Every once in a while, I’ll be doing something mundane—cleaning my bathtub, making dinner, or any number of other things on the relatively uninteresting to-do list of a childless adult—and I’ll try to imagine the first person to ever do it. Who were they? What were they like? What did their friends think when they said, “You know what I think I’m going to do today? Use some slightly unfriendly chemicals and see if I can turn this porcelain from pink to white. It had to be white at some point, right?”

It doesn’t take much creativity to think about the person who first invented something. For instance, the person who came up with the first crude ancestor of our modern lawnmower, I can sort of guess, was probably just the least lazy person looking for the answer to the question “Is that a wolf running through the tall grass towards my house, or just a stiff breeze?” If you’ve ever seen the movie Robots, you know that someone who invents something simply sees a need and consequently fills a need. (If you’re less familiar with Ewan McGregor’s filmography, you might better remember the proverb, “necessity is the mother of invention.”) So as long as an invented thing is not apparently useless or poorly thought out, it’s not too hard to imagine what brought it about. Not only that, but many inventions have pretty good documentation of exactly who came up with them—or at least the most ambitious person who was involved in the process. So inventions aren’t as interesting to me.

I find far more fascinating the people who take someone else’s original thought and try to adapt or improve on it. Take, for instance, that dinner I was cooking. This particular dinner was a corned beef brisket with root vegetables I popped in the Crock Pot while I was at work. My mom has made corned beef and cabbage dinners for my family for as long as I can remember, but I couldn’t use her recipe because I needed to do it in the Crock Pot in order for the timing to be right. As a child of the information age, I was blessed with the ability to simply Google “crock pot corned beef” and find something that fit my needs. But someone, at some point in history, had to have looked at their slow cooker, looked at the brisket they just bought from the store, and said, “I bet I can put these two things together.” Who knows how many dry briskets that person made before they figured out how much water to add? And who knows how many iterations of that recipe existed before they discovered that adding beer increased the flavor? (Side note: I like to think that the first person to add beer to any given recipe was just the first fun-loving, laid-back person to give it a whirl.) I love to imagine the pioneer bakers and chefs of the world, taste testing hundreds of recipes, suffering through some really bad ones, asking themselves the question of “What could make this better” and somehow, inexplicably, coming up with the answer “tarragon!”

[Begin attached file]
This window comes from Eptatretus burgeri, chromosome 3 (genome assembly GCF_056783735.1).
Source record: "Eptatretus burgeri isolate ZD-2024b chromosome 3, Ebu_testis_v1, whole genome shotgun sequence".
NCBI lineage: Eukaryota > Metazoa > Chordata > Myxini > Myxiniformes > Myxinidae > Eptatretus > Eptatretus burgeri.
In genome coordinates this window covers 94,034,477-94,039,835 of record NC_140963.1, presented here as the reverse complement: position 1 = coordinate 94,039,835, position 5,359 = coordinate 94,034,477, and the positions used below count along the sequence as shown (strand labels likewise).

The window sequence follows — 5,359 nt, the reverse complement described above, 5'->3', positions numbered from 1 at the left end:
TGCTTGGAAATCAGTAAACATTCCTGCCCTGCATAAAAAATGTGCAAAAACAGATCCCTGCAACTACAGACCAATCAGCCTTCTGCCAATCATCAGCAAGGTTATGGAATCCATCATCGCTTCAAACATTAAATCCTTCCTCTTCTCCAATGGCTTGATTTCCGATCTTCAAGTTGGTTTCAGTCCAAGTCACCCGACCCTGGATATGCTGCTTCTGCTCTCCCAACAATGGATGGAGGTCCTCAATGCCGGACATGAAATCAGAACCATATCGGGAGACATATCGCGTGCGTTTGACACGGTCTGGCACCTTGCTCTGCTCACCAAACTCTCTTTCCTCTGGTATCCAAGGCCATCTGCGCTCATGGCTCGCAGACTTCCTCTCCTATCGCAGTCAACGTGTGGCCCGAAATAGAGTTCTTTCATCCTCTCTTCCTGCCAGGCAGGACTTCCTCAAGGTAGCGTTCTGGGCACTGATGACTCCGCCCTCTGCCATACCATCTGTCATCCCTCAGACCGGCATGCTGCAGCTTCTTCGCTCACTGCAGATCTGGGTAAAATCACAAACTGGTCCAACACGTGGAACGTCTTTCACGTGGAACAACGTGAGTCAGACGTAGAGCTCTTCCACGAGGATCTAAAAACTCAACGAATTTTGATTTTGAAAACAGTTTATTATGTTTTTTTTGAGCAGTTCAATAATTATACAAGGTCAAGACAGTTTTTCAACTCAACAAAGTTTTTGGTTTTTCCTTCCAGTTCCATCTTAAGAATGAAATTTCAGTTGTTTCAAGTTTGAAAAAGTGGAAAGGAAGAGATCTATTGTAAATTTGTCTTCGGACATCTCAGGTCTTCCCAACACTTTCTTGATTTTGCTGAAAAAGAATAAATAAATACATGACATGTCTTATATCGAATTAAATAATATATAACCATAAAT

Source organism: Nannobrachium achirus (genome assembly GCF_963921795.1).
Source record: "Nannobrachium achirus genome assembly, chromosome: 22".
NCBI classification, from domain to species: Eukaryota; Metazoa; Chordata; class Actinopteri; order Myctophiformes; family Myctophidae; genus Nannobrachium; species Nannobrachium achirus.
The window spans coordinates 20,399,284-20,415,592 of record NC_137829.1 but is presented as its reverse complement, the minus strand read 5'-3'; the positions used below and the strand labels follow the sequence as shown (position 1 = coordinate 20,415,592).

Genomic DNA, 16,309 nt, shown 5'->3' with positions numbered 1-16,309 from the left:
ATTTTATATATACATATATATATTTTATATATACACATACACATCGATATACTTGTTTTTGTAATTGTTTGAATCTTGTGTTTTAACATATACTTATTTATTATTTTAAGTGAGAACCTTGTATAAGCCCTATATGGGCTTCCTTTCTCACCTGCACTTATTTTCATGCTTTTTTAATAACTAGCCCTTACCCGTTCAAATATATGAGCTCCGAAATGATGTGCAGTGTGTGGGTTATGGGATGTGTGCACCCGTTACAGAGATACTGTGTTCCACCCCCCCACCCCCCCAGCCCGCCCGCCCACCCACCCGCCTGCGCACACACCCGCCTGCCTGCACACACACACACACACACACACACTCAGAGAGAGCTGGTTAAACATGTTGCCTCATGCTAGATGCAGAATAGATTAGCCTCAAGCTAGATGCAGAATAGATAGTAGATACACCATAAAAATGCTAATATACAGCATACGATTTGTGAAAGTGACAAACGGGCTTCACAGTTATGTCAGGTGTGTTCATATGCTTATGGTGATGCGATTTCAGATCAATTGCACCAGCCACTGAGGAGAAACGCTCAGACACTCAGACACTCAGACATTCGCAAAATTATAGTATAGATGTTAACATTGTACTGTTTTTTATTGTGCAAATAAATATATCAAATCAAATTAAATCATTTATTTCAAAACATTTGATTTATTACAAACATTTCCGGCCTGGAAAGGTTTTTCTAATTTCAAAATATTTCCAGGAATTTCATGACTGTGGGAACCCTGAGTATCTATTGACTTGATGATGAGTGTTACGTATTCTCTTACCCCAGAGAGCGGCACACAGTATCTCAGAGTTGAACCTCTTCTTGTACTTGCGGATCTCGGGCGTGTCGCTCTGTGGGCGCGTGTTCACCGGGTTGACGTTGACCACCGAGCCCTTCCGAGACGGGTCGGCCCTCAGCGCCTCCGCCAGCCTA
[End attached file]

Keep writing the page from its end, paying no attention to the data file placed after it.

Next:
This goes for literature, as well. Movie adaptations of books, remixes like Pride and Prejudice and Zombies, modernizations of Shakespeare, Shelley, and Alcott. Writers of those new screenplays and novels looked at some original work, saw something wonderful, and still decided that it had room for positive change.

Certainly, the lawnmower went through several generations of Dangerous Push-Powered-Death-Machine before landing on something remotely useful for cutting grass without killing someone. Creating something where nothing really existed before must take a fair amount of discipline. But it seems to me that the lateral movement of creation takes more daring. It’s one thing to say to yourself, “I think the world could use this new thing I’m going to make,” but it’s a completely different thing to say, “It may not be broke, but I want to fix it.”

I personally struggle with the idea of original thought. When I sit down to write, I am overwhelmed by the sheer number of those who have come before me and have already expressed to the world the thoughts that are in my head. So perhaps it is ironic that when I look down from my perch clinging to the side of Mount Progress that humans have been climbing since the dawn of our time, I am impressed—not by the people who first discovered a foothold, but by the people who dug it out and made it beautiful for the people who came after them.

I know I should probably thank God for the prehistoric mastermind who first thought of using fire to cook food. But I more often find myself thanking Him for the people who figured out when that food needed more tarragon.

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